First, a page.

The OR can be a scary place to be if you aren’t familiar with the rules and regulations. I was fortunate to have been allowed to shadow in the OR since I was in high school so I had a basic knowledge of what to expect when it came to my clinical rotations and starting residency, however others aren’t as fortunate to have such a thorough orientation to the operating room. OR staff is very protective of their operating rooms and rightfully so, because if anyone breaks sterility it could jeopardize a case or could expose a patient to a higher risk of a surgical site infection. This series aims to be a general guide for those just getting started in the OR whether you are a curious pre-medial hopeful like I was, a medical student starting their surgical clerkship, a brand new scrub tech, or dream of being an operating room nurse. So without further adieu the first rule to success in the operating room is looking like you fit in! If you are just going to observe in the OR, your first goal should be to blend in, drawing attention to yourself in the operating room especially if you are not part of the surgical team is asking to be kicked out of a case.
Side note: it is important to take note of what counts as a substerile area versus a sterile area. In general the pre-operative/patient holding area is “unsterile” meaning patient families can come and go in their street clothes, and no one is required to adhere to any specific OR dress standards. In every hospital I have ever worked at, the pre-op area is separated from the substerile hallway by a red line on the floor. Do not cross this line unless you adhere to the dress standards I’ll discuss below. Another important distinction is crossing from the substerile hallway into an OR. If you are going to enter an OR, be sure to stop and put on a mask which will be located above the scrub sink which are located outside the operating room.
Most hospitals require hospital issued surgical scrubs which can only be worn inside the hospital. These scrubs are normally kept in a scrub machine or a scrub dispenser within the OR or surgical clinic.
Although it is hospital dependent, typically white coats, long sleeve shirts, and jackets are not allowed once you cross into the sub-sterile hallway so be sure to take these items off. You will likely find OR jackets in the same dispenser as OR scrubs which you will be permitted to wear into the sub sterile hallway and into the OR (I strongly recommend getting yourself a jacket or two if you are not going to scrub into a case – the OR is a frigid place to stand for several hours).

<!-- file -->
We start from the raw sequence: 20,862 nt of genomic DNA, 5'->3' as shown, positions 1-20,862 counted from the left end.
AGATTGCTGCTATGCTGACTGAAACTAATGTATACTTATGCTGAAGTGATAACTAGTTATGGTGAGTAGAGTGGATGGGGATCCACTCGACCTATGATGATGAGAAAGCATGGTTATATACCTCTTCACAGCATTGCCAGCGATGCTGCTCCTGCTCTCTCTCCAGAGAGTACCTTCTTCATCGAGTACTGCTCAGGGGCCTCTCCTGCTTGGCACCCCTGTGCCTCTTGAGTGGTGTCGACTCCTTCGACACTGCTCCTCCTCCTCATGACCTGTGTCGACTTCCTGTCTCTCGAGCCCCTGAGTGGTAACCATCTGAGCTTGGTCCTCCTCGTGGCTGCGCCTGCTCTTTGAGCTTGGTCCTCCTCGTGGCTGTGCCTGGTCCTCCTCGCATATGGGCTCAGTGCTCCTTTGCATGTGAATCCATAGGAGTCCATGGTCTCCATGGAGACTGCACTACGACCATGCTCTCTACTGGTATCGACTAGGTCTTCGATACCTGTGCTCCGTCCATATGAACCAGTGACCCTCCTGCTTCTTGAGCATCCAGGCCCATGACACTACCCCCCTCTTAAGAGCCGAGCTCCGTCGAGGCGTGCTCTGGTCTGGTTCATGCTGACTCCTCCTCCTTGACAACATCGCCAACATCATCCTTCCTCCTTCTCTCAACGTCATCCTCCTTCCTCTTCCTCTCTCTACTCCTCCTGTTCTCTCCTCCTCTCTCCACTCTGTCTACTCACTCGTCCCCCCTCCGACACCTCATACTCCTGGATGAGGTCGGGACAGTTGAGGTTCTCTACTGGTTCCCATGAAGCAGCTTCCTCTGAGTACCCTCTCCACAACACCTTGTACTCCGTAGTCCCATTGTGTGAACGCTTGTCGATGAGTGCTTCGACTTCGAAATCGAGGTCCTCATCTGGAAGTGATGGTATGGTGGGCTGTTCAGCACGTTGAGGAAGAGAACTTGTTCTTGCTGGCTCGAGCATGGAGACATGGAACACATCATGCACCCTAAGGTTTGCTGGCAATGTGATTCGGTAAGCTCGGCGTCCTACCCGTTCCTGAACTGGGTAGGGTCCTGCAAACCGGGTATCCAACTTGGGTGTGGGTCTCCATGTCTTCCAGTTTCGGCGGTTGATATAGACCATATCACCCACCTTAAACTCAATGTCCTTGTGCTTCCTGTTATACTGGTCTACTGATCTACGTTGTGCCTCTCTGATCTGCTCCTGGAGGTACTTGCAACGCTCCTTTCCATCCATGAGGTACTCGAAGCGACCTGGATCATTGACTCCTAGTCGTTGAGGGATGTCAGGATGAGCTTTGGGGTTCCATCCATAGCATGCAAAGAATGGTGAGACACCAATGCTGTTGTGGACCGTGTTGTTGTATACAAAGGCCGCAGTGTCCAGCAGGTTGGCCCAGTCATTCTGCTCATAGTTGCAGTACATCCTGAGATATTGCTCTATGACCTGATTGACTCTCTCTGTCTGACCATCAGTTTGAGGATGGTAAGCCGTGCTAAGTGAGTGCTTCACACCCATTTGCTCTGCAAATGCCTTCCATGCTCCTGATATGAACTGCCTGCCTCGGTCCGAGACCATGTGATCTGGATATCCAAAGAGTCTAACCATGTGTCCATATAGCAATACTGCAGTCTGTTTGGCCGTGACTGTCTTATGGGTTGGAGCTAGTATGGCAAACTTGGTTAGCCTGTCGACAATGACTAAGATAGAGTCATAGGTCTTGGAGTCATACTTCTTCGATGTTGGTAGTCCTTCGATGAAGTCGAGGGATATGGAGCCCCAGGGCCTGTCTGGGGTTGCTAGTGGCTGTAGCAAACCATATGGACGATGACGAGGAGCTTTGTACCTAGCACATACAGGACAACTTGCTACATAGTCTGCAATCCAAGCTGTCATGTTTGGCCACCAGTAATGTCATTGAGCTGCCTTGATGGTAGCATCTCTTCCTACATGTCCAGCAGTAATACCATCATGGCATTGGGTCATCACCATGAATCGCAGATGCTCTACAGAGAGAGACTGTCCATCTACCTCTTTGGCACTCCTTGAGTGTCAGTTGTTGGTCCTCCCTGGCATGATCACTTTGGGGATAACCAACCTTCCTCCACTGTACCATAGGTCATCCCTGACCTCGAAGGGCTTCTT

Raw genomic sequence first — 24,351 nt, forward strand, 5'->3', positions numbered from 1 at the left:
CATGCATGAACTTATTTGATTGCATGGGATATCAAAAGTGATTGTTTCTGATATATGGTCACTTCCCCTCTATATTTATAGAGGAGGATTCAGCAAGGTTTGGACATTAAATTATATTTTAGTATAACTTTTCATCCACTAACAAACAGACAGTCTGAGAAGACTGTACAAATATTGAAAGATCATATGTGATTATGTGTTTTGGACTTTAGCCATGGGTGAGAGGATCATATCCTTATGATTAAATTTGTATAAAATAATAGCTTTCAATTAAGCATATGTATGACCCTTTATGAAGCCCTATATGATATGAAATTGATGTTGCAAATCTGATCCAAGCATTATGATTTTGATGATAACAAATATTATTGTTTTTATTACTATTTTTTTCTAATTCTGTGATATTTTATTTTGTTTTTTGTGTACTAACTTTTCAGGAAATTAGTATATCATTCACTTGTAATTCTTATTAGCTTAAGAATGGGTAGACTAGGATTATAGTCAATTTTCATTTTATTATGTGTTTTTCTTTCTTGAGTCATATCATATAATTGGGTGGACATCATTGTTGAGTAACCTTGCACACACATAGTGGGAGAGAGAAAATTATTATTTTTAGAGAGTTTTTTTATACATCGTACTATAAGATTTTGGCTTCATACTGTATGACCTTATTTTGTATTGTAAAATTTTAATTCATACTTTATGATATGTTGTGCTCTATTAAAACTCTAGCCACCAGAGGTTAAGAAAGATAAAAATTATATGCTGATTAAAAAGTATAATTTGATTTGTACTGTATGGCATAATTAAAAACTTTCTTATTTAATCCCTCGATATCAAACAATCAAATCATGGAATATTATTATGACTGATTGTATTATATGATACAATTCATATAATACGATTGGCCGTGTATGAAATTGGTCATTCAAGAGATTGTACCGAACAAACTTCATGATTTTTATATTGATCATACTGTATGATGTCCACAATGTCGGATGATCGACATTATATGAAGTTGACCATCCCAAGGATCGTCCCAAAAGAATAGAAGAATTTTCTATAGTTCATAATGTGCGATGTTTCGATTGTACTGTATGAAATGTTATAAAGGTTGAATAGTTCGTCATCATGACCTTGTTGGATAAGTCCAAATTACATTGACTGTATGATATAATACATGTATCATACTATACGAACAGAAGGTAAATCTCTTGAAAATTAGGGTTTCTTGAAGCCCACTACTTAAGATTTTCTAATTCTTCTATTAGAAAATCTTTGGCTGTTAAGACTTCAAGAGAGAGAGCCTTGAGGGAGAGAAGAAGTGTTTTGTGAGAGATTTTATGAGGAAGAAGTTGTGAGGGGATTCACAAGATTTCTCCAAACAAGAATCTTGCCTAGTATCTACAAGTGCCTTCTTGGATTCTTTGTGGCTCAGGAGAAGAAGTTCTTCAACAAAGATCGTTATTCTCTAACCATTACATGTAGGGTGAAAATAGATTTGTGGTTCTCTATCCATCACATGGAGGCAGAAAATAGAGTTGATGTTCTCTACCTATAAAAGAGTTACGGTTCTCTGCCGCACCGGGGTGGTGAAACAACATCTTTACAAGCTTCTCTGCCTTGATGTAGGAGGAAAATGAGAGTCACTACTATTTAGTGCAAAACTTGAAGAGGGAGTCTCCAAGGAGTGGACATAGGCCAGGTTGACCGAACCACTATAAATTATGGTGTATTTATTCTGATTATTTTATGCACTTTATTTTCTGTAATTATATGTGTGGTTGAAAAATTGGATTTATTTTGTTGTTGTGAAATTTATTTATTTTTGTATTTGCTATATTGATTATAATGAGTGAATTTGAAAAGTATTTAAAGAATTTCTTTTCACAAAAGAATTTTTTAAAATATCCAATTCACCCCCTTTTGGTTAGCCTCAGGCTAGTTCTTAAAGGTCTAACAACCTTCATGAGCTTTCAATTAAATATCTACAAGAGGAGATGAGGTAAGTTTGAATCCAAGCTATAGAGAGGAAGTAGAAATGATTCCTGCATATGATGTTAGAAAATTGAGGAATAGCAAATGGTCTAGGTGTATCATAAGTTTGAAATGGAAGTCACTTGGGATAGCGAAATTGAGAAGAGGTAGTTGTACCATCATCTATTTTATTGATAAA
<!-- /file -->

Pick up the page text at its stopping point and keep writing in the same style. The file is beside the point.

If you want to wear your street shoes into the OR you must use shoe covers. If you are going into a particularly messy case you may want to consider boot covers instead. Be sure your shoes are comfortable, cover your toes and foot entirely, ideally are water proof and thick enough to protect you from any dropped objects. I chose to have my designated OR shoes which are comfortable, waterproof and non-slip and I keep them at the hospital so I’m allowed to wear them into and out of the OR without needing shoe covers. A very popular shoe brand is Dansko, however I found the Grey’s Anatomy brand is more comfortable as they aren’t as narrow and tight across the top of the foot. (This is the pair I wear and highly recommend!) Although there are no restrictions on what type of socks, I highly recommend compression socks as they make a big difference in fatigue over the course of the day.
Every hospital I have rotated during my residency allows personal scrub caps as long as they are laundered frequently and cover all of my hair (for the military ladies check out my favorite etsy store which has scrub caps with bun covers), In medical school the hospitals I rotated through required a blue bouffant cap to be worn over any personal scrub caps, and other hospitals only permitted disposable scrub caps to be worn into the OR. Regardless of hospital policy be sure all hair is secured underneath a scrub cap before crossing into a substerile/sterile area.
I have my ears pierced and am allowed to wear my small stud earrings into the OR, but just because I am paranoid I actually wear locking back earrings so I can be confident my earrings wont fall out. Be reasonable with your earring choices, don’t wear anything too flashy or dangling. Keep in mind if you are going to scrub in on a case you are not allowed to wear bracelets or rings. I keep my watch in my scrub pocket and I tie my rings into my scrub pants (just don’t forget they are there!), but many people I know like putting their ring on a necklace change or if they are really fancy they have a ring holder like this one.
Be sure to have your glasses (prescription or safety googles) fitted to decrease the chance they may slide down your nose. Although you may not have a problem with your glasses slipping during your every day activities, keep in mind in the OR you will be wearing a mask which can allow condensation to form on the bridge of your nose and you will likely be looking down onto the operative field. Before having my glasses adjusted for a better fit, I relied on eyeglass ear grips like these to ensure my glasses wouldn’t fall into the surgical field.
You may walk through a substerile hallway without a mask, but before entering any OR be sure to put a mask on. Masks are required inside the operating room whenever a case is “open” i.e. the surgical tools are laid out in preparation for a patient or if a patient is on the operating table. The only time a mask is not require inside the operating room is at the conclusion of a case when the sterile table can be broken down while anesthesia waits to wake up the patient. When in doubt, put a mask on you will never be wrong for wearing a mask when entering the operating room.